This evening, witness Mohiniattam exponents, Krishna Niddodi and Saji Menon, cast a spell on the audience with a duet performance at NCPA. Both, Menon and Niddodi have been disciples of the dance exponent, Dr Kanak Rele of the Nalanda Dance Research Centre. “A lot of partner work is involved in this rendition. Having learnt under the guidance of the same guru with the same technique, has helped us to grow the understanding between us which is reflected in our performance,” says Niddodi.
Ahead of their performance, the guide compiles interesting aspects about this traditional dance form from Kerala.
1. Mohiniattam portrays feminine love in its myriad forms — carnal, devotional and maternal — with stress on the laasya (grace) and bhaava (expressions). It was performed only in the temple premises and royal courts till the early 20th century. Some of the major contributions to this art form were by the King of Travancore Swathi Thirunal, the 19th Century poet Irayimman Thampi and the danseuse Kutty Kunju Thankachi. After the times of Swathi Thirunal, the downfall of Mohiniattam started. It somehow degenerated to a dance that satisfied the epicurean life of a few provincial landlords. The renowned Malayalam poet, Vallathol Narayana Menon revived it and gave it the status of a Classical art form through his Kerala Kalamandalam; an institution he established to teach Kathakali and Mohiniattam.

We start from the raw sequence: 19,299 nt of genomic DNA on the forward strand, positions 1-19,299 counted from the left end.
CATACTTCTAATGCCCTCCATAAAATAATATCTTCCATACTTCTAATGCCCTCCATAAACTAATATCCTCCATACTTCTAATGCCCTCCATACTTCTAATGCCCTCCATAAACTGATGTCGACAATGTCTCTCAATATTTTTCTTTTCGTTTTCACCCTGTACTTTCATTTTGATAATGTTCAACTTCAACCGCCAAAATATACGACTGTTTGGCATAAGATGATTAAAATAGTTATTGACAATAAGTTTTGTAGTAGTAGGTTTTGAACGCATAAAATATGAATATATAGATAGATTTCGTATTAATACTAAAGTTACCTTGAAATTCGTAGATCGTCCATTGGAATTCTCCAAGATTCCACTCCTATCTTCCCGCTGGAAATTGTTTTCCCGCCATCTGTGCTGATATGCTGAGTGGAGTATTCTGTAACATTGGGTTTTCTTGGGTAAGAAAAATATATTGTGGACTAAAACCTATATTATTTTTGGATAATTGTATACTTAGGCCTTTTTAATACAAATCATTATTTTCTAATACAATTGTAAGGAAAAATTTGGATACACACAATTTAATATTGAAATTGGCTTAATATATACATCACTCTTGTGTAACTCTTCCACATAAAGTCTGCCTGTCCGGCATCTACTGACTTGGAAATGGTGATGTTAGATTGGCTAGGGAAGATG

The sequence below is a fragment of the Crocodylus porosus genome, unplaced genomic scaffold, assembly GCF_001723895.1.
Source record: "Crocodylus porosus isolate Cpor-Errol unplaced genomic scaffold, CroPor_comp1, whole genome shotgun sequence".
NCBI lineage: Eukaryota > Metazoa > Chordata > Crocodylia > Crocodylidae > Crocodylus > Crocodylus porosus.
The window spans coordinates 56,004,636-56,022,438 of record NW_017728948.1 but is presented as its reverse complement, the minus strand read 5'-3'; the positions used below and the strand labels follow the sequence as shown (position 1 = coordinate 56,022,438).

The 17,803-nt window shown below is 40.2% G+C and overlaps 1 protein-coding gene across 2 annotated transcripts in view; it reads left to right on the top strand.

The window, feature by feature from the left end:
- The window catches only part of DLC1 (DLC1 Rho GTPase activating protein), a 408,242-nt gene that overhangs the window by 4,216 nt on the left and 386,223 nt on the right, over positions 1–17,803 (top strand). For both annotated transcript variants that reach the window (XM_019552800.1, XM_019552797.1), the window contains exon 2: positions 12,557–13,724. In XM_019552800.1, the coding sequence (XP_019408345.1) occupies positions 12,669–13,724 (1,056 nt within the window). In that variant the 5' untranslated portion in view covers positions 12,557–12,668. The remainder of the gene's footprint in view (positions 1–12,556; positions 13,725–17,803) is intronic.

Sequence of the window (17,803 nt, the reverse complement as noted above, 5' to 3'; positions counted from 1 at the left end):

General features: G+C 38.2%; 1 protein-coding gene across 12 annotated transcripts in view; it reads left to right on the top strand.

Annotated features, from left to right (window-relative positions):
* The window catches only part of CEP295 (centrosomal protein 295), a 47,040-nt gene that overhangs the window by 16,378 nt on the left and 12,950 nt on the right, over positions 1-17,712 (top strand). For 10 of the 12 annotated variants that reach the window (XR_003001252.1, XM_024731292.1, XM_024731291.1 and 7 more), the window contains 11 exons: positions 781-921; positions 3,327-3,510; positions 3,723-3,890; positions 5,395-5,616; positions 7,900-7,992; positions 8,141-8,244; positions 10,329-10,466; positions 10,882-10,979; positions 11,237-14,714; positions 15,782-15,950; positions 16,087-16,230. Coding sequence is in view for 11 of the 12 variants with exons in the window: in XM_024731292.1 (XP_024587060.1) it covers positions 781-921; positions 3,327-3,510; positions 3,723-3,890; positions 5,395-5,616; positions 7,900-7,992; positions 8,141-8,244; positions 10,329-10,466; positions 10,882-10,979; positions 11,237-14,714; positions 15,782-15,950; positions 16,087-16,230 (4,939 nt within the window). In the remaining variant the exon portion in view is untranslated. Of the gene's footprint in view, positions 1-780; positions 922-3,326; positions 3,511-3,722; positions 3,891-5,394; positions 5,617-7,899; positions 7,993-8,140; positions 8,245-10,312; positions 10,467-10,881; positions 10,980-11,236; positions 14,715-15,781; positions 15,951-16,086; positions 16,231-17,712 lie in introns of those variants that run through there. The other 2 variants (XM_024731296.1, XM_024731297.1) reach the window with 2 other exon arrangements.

2. This dance form is sans any overtones of natya (drama) technique as it is performed exclusively by women. It is full of sukumaara (soft/feminine) type of movements.
3. The most unique and significant feature of this dance form is its costume and hairstyle. The costume and jewellery identify with the pastoral charm of Kerala.
4. The style of singing that Mohiniattam follows is Sopaana Sangitam, also known as Bhaava Sang-itam, where the emphasis is laid more on bhaavas.
5. Body kinetics are of two types — volution and revolution. Mohiniattam follows revolution movements or trace patterns that are in circular or other shapes derived from the spiral. They are manifested beautifully in the form of the figure 8, placed horizontally or aandolika (oscillating).
6. The basic posture of this dance form resembles that of Kathakali except that the feet are planted flat on the ground and not balanced on the edges. The rich abhinaya of Kathakali is softened and imbued with grace and delicate movements.
7. The body movements can be collectively termed as Nayana-abhinaya, the movements of eyes, eyelids and eyebrows.
8. Apart from Mrudan-gam, violin, maddalam etc, a unique cylindrical drum known as eddakya is integral to this dance form.
On: Today, 7 pm
At: Little Theatre, NCPA, Nariman Point.
Entry: Free on first-come-first-served basis